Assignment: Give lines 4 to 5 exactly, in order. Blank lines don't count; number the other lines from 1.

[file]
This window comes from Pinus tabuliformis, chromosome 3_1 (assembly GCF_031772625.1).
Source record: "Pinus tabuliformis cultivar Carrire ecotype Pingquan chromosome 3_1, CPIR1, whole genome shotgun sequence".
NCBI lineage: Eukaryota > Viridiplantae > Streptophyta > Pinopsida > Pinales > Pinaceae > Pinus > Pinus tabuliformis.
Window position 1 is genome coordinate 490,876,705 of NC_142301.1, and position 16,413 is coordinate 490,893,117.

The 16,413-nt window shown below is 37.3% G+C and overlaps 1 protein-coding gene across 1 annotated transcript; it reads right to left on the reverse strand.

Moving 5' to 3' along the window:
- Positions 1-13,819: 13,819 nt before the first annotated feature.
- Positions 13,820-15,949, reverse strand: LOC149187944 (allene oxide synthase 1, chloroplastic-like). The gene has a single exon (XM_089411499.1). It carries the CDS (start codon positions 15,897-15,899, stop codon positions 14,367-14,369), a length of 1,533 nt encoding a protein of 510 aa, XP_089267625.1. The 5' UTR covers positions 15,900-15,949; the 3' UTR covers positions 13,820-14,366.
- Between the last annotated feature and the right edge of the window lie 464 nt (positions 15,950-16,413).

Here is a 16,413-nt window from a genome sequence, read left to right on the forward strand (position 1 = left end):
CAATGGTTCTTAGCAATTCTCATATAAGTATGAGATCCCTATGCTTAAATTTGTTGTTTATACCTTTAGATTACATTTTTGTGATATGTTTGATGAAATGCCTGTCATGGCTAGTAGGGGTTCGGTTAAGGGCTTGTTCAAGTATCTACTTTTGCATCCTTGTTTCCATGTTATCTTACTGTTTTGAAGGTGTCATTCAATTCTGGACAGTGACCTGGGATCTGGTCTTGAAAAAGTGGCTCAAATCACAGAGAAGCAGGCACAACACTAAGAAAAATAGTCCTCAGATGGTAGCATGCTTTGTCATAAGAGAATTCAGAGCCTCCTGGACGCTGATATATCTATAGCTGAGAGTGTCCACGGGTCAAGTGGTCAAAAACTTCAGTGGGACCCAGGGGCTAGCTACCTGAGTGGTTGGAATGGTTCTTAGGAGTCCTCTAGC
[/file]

Window position 1 is genome coordinate 490,876,705 of NC_142301.1, and position 16,413 is coordinate 490,893,117.

The 16,413-nt window shown below is 37.3% G+C and overlaps 1 protein-coding gene across 1 annotated transcript; it reads right to left on the reverse strand.